So you’ve read my first blog on this subject and you’re ready for another push to really own that cover song. Here are two tips for exactly that.
Taking a Vamp, and Turning It Into a Chord Progression
A vamp is basically a repeating musical phrase. It can be a static chord or riff. Examples of this would be “Come Together” by the Beatles or “Superstition” by Stevie Wonder.
During the verses of “Come Together” has the infamous bass line. Maybe instead of having that bass line, what if we turn that riff into a chord progression? It’ll definitely sound different which is exactly what we’re going for. I’m going to be looking for other chords in the key that the riff is in. My riff is essentially a Dm riff so I’m going to be looking for other chords in the key of Dm.
Dm – Em7b5 – F – Gm – Am/A7 – Bb – C.
So here are some examples of chord progressions that’d work over the verse of “Come Together”.
Dm – C – Bb – A7
Dm – C – Bb – Gm
Dm – Bb – C – A7
Dm – Bb – F – A7
Dm – Bb – Gm – A7
It’d fit of it like this:
Dm Bb F A7
Here come old flat top | He come groovin’ up slowly
Will the melody change? Over some chord progressions more than others and it’s your cover so do what you want! If you’re trying to sound exactly like John Lennon then maybe this isn’t the lesson for you. Try messing around with an order of the chords and see what you like.
Changing the Whole Chord Progression
Yes, throw out all those chords the original artists use. The idea here is chord substitutions, so I’m going to walk through a simple chord substitutions explanation through the key of G. There’s a lot that can go into chord substitutions that I’ll delve into later, but this is perfect for the application we’re going through. If you want to move this to other keys follow my Chords as Numbers lesson.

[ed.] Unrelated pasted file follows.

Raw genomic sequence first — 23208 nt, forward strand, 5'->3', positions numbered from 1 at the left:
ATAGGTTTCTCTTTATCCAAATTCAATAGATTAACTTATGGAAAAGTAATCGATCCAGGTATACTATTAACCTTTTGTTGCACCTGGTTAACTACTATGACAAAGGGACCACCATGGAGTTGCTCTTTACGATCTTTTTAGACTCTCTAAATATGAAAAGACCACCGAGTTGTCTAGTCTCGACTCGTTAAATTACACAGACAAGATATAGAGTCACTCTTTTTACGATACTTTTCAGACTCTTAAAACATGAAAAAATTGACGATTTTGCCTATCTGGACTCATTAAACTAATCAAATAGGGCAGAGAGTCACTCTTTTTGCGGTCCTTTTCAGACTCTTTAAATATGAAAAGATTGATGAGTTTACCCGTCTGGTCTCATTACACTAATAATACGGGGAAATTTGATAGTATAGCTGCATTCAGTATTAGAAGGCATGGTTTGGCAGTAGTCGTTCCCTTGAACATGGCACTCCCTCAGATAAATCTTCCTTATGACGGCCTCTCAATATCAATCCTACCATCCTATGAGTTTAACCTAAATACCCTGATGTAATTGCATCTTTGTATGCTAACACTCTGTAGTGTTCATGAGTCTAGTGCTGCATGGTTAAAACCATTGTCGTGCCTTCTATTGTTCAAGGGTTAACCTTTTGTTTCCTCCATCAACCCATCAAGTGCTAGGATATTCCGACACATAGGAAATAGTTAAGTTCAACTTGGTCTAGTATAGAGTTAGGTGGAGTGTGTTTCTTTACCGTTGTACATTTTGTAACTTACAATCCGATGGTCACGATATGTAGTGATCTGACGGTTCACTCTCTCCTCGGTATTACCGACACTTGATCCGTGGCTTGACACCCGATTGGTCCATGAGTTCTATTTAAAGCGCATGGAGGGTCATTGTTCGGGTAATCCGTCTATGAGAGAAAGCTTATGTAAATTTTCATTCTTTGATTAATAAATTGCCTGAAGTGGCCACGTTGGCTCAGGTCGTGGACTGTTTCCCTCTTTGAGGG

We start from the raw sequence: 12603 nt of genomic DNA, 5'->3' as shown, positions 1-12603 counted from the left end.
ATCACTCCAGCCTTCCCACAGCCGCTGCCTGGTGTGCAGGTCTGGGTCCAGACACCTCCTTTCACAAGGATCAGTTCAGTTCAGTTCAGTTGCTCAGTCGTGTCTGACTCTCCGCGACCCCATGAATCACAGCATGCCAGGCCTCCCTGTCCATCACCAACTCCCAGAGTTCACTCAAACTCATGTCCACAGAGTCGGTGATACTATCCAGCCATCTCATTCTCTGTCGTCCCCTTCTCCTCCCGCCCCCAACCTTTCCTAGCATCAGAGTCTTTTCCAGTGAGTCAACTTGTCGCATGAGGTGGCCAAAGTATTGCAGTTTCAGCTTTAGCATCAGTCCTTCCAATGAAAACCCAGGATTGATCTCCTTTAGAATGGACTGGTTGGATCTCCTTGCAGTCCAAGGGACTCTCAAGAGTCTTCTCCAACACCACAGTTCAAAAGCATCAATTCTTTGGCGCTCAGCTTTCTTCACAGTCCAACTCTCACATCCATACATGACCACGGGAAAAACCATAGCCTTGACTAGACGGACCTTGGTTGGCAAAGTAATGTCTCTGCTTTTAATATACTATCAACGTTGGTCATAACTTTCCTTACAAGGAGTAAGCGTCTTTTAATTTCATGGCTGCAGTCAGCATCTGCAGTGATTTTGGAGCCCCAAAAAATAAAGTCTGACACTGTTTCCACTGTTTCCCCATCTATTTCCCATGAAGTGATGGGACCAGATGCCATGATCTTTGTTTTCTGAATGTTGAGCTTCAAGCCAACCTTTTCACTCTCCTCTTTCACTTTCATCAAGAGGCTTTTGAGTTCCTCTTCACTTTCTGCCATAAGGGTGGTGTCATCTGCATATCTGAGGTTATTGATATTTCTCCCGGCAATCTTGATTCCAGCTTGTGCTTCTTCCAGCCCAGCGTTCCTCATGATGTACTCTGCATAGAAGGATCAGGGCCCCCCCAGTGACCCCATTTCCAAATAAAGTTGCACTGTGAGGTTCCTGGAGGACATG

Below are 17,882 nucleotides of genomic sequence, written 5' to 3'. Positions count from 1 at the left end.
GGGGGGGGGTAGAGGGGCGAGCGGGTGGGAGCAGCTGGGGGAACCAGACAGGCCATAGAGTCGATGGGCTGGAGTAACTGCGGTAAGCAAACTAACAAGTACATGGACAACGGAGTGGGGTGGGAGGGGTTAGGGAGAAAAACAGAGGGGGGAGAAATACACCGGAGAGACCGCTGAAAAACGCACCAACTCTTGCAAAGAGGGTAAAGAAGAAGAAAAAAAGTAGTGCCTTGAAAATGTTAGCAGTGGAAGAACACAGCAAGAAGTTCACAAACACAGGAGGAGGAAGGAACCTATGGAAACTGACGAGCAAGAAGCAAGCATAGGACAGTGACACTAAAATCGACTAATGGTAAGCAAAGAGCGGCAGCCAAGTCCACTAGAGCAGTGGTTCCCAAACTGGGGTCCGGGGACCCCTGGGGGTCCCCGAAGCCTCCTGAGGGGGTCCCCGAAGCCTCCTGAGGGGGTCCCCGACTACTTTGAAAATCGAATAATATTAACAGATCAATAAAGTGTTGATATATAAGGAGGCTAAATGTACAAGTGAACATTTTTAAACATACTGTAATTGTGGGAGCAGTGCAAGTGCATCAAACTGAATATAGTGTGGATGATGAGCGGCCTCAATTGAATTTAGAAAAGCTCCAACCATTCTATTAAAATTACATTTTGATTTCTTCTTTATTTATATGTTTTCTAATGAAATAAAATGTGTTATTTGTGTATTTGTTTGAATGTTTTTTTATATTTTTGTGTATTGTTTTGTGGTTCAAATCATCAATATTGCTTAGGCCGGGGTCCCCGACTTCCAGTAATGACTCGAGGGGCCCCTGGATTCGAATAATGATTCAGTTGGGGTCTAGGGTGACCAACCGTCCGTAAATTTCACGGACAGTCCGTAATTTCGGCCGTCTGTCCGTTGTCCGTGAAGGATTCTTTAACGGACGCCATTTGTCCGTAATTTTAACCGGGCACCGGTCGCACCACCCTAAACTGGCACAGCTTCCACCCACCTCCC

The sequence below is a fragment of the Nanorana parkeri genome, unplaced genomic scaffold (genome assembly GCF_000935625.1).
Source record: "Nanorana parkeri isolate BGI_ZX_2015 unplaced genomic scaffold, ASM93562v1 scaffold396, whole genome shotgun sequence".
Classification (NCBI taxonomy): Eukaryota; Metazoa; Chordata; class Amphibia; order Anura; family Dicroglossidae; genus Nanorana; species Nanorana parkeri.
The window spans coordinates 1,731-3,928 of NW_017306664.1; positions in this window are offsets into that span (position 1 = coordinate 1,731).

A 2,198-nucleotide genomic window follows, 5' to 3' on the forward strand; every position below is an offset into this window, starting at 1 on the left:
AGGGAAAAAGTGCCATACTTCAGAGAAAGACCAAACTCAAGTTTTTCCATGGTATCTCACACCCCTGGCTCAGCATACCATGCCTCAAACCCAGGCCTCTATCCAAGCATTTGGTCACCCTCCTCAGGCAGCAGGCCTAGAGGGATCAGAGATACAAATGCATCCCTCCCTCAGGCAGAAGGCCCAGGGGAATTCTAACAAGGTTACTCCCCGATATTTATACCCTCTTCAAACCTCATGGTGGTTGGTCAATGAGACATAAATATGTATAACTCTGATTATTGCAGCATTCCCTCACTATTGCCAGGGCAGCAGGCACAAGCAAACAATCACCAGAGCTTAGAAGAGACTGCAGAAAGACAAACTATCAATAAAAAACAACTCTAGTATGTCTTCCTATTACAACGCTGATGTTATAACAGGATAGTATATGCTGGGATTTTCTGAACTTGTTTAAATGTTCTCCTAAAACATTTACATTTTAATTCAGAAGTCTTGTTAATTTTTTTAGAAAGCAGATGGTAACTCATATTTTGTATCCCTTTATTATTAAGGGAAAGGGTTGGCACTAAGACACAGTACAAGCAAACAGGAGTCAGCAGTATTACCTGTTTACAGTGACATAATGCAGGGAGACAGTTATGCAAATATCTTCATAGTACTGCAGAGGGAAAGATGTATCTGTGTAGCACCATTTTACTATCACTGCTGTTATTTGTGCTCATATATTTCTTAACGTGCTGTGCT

Chords in the Key of G are: G (I) – Am (ii) – Bm (iii) – C (IV) – D (V) – Em (vi)
G (I), Bm (iii) & Em (vi) all can be used as substitutes
C (IV) & Am (ii) can be used as substitutes
“Wait, huh?” – Yup, our G & C act as stronger chords to the key, but we can try swapping some of them with their substitutes to give us a different sound.
Why you ask? Let’s compare our master chord G to Bm & Em (works for whichever one you treat as the “Master”).
G = G – B – D
Bm = B – F# – D
Em = E – G – B
Notice when we compare the notes of Bm and Em to G, their only one note off from it? That’s the jist of it. (All that go over your head? Watch my Building Chords?! lesson)
Same with C and Am.
C = C – E – G
Am = A – C – E
… close enough! 😉
Let’s try this in a song. How about… “Brown Eyed Girl” with substitutions.
Verse Progression: G – C – G – D
Chorus Progression: C – D – G – Em – C – D
Verse with Substitutions Progression #1: G – Am – Em – D
Verse with Substitutions Progression #2: G – C – Bm – D
Verse with Substitutions Progression #3: G – C – Em – D
Verse with Substitutions Progression #4: Em – C – G – D
With # 4 there, I took some liberties that completely changed the feel of the song… substituting the first chord, but still worked to my ears! In #2 all I did was change one chord and it still sounded good.
There’s much more to chord substitutions, but hopefully this will put a spark into that cover song you’re working on.
What substitutions do you like the sound of for the chorus progression of “Brown Eyed Girl”?